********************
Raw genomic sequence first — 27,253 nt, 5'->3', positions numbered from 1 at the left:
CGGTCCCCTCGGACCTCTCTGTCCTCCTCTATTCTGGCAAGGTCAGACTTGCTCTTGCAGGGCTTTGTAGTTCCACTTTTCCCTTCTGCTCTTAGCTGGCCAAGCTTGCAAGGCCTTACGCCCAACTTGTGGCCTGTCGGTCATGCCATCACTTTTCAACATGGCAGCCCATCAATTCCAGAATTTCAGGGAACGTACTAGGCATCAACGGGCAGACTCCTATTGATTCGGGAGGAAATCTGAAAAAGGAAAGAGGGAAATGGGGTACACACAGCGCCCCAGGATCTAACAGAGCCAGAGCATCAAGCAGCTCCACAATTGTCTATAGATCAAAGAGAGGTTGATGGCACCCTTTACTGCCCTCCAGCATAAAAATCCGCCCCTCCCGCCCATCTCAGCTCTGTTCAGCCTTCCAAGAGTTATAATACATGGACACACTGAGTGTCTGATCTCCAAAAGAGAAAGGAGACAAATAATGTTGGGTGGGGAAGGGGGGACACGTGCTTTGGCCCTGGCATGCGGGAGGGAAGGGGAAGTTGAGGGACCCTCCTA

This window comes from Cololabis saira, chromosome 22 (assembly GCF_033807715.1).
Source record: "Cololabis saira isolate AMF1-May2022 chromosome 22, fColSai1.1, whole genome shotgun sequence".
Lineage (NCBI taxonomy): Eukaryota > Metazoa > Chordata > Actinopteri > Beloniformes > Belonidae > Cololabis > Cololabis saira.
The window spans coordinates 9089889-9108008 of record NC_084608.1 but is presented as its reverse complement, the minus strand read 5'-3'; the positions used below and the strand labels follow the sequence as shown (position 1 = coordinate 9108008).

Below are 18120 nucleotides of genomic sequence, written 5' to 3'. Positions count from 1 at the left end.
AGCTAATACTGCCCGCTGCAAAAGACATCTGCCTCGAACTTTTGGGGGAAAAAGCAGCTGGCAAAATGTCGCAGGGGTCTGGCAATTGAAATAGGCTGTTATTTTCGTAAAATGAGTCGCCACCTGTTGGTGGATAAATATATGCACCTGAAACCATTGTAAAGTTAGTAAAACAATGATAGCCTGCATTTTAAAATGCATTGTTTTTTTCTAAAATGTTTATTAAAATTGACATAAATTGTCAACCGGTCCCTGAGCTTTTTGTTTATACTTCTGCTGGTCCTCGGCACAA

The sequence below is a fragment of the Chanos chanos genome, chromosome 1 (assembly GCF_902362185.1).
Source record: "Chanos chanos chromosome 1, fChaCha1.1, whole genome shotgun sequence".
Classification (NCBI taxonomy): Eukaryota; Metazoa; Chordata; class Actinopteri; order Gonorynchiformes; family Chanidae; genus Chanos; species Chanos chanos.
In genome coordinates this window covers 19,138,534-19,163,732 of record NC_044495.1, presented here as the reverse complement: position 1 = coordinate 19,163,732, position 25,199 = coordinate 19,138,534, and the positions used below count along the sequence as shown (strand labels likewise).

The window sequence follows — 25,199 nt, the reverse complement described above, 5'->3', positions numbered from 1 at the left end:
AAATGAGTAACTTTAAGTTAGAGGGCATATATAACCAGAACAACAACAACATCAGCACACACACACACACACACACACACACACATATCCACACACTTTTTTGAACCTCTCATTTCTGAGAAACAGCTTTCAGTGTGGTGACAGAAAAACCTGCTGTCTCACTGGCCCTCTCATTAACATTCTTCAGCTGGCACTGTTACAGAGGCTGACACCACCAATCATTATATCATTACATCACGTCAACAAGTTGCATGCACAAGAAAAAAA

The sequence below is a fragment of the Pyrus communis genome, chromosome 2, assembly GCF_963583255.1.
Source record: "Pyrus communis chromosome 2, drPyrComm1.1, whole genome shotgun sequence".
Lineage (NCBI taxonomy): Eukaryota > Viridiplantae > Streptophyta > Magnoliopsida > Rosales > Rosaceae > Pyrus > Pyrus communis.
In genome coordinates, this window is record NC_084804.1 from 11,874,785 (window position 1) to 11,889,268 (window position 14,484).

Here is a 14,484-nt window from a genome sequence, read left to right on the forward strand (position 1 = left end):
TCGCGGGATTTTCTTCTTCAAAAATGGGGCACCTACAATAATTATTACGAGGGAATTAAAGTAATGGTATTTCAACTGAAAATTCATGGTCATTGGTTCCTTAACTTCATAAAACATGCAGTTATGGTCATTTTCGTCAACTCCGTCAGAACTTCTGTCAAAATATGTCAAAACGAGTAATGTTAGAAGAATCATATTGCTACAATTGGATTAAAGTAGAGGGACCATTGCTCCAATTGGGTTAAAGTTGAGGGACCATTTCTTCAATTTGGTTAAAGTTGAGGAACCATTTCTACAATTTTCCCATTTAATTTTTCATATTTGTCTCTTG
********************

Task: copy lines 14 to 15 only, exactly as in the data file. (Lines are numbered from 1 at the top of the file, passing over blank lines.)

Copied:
AAATGAGTAACTTTAAGTTAGAGGGCATATATAACCAGAACAACAACAACATCAGCACACACACACACACACACACACACACACATATCCACACACTTTTTTGAACCTCTCATTTCTGAGAAACAGCTTTCAGTGTGGTGACAGAAAAACCTGCTGTCTCACTGGCCCTCTCATTAACATTCTTCAGCTGGCACTGTTACAGAGGCTGACACCACCAATCATTATATCATTACATCACGTCAACAAGTTGCATGCACAAGAAAAAAA

The sequence below is a fragment of the Pyrus communis genome, chromosome 2, assembly GCF_963583255.1.